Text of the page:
For several years, scholars have (for good reason) been largely preoccupied with worries about the use of artificial intelligence and machine learning (AI/ML) tools to make decisions about us. Only recently has significant attention turned to a potentially more alarming problem: the use of AI/ML to influence our decision-making. The contexts in which we make decisions—what behavioral economists call our choice architectures—are increasingly technologically-laden. Which is to say: algorithms incr…Read more
  •  190
    The dominant legal and regulatory approach to protecting information privacy is a form of mandated disclosure commonly known as “notice-and-consent.” Many have criticized this approach, arguing that privacy decisions are too complicated, and privacy disclosures too convoluted, for individuals to make meaningful consent decisions about privacy choices—decisions that often require us to waive important rights. While I agree with these criticisms, I argue that they only meaningfully call into quest…Read more
  •  26
    For those who find Dreyfus’s critique of AI compelling, the prospects for producing true artificial human intelligence are bleak. An important question thus becomes, what are the prospects for producing artificial non-human intelligence? Applying Dreyfus’s work to this question is difficult, however, because his work is so thoroughly human-centered. Granting Dreyfus that the body is fundamental to intelligence, how are we to conceive of non-human bodies? In this paper, I argue that bringing Drey…Read more
  •  10
    Transparent Media and the Development of Digital Habits
    In Yoni Van den Eede, Stacy O'Neal Irwin & Galit Wellner (eds.), Postphenomenology and Media: Essays on Human-Media-World Relations, Lexington Books. pp. 27-44. 2017.
    Our lives are guided by habits. Most of the activities we engage in throughout the day are initiated and carried out not by rational thought and deliberation, but through an ingrained set of dispositions or patterns of action—what Aristotle calls a hexis. We develop these dispositions over time, by acting and gauging how the world responds. I tilt the steering wheel too far and the car’s lurch teaches me how much force is needed to steady it. I come too close to a hot stove and the burn I get in…Read more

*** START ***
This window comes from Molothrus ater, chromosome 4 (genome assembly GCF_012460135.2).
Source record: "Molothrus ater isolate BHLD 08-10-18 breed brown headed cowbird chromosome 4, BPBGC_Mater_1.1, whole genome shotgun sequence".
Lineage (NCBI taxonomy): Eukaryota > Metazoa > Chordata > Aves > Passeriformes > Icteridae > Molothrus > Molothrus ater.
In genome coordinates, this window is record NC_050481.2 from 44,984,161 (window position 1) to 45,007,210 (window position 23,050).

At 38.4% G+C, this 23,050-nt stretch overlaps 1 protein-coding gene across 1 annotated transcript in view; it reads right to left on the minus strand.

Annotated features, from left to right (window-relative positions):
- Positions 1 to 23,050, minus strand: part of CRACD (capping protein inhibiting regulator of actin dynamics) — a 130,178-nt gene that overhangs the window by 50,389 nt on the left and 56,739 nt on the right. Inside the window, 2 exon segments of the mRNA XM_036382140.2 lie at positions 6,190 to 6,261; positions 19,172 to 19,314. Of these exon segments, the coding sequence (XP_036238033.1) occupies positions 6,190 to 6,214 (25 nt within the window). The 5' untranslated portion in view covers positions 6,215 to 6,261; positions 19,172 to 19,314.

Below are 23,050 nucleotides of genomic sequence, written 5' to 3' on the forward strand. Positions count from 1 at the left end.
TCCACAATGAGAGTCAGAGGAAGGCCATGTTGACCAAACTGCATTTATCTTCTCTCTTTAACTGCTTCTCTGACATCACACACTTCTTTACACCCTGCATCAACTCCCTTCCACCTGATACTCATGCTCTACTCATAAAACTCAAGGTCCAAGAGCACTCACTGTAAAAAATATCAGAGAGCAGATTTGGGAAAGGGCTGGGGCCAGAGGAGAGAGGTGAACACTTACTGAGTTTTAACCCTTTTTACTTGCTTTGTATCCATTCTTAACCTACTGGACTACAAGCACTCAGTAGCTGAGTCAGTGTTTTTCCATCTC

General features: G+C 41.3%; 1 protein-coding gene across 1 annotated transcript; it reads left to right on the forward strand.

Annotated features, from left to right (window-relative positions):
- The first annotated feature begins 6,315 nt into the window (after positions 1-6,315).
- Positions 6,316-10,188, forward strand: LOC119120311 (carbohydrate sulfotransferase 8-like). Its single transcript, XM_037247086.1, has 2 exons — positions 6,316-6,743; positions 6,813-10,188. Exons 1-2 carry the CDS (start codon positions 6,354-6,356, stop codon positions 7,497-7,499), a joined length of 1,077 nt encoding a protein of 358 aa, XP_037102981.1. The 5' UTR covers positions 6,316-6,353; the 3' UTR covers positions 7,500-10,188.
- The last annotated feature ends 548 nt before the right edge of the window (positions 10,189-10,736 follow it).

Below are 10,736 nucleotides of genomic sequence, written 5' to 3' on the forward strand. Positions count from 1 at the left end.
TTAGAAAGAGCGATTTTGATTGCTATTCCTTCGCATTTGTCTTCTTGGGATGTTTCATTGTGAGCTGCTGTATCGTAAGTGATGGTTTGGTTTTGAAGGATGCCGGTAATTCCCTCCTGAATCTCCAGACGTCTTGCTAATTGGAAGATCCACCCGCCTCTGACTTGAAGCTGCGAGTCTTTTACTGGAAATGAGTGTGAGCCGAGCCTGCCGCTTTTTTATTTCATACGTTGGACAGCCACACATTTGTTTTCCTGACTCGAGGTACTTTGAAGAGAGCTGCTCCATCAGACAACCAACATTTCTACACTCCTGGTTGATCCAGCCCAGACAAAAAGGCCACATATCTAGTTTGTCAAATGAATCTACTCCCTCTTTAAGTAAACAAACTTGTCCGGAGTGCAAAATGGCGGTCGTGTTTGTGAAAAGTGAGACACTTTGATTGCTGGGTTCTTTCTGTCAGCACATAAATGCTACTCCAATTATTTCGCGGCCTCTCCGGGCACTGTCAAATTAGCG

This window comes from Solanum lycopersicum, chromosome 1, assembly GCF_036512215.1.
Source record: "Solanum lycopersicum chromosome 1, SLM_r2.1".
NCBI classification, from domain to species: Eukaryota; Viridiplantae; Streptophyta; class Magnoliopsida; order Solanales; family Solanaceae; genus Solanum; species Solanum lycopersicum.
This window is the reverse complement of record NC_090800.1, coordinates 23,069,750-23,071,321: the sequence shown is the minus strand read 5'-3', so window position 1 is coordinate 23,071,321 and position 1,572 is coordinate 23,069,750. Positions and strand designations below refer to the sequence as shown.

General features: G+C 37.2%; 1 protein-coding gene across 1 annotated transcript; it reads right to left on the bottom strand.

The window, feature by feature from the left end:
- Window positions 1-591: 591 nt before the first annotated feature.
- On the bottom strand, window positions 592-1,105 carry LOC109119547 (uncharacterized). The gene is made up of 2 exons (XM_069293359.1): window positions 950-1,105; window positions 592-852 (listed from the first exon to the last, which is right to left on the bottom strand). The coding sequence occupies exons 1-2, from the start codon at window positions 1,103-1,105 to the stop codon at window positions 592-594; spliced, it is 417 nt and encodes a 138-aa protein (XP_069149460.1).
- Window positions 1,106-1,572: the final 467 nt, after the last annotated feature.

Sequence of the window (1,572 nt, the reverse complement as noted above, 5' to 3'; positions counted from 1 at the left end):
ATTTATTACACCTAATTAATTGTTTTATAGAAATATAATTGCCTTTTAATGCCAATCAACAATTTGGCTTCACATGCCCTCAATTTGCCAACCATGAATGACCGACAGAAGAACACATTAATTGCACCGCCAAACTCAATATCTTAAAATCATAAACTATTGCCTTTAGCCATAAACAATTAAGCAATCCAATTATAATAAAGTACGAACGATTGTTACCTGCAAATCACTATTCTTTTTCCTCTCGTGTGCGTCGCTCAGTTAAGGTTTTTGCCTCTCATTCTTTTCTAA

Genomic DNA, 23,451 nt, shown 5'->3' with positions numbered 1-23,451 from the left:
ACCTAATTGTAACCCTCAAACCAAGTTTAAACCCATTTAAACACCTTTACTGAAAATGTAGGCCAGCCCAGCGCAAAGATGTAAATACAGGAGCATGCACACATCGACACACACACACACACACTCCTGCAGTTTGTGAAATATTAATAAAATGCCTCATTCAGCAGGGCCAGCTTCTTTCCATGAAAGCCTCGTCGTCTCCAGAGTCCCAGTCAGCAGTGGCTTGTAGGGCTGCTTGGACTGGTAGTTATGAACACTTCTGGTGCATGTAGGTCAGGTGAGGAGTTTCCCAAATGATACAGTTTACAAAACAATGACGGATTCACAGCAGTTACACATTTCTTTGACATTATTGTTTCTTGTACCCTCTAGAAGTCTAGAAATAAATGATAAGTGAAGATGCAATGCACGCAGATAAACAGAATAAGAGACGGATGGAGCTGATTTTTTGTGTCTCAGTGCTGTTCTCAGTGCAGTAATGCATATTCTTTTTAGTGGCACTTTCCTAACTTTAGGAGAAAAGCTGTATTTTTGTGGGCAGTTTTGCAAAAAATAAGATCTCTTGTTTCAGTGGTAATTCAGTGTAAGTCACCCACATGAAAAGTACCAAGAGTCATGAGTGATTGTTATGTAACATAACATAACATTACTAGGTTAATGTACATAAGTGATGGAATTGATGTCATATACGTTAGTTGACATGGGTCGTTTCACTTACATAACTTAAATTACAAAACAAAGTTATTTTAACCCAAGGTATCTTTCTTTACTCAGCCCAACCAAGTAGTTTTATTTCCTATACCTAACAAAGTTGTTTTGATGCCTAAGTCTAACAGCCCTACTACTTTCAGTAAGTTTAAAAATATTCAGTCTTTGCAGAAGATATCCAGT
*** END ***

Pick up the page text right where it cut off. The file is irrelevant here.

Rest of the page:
•  139
    Information Privacy and Social Self-Authorship
    Techné: Research in Philosophy and Technology 20 (3): 216-239. 2016.
    The dominant approach in privacy theory defines information privacy as some form of control over personal information. In this essay, I argue that the control approach is mistaken, but for different reasons than those offered by its other critics. I claim that information privacy involves the drawing of epistemic boundaries—boundaries between what others should and shouldn’t know about us. While controlling what information others have about us is one strategy we use to draw such boundaries, it …Read more
  •  25
    Ihde’s Missing Sciences: Postphenomenology, Big Data, and the Human Sciences
    Techné: Research in Philosophy and Technology 20 (2): 137-152. 2016.
    In Husserl’s Missing Technologies, Don Ihde urges us to think deeply and critically about the ways in which the technologies utilized in contemporary science structure the way we perceive and understand the natural world. In this paper, I argue that we ought to extend Ihde’s analysis to consider how such technologies are changing the way we perceive and understand ourselves too. For it is not only the natural or “hard” sciences which are turning to advanced technologies for help in carrying out …Read more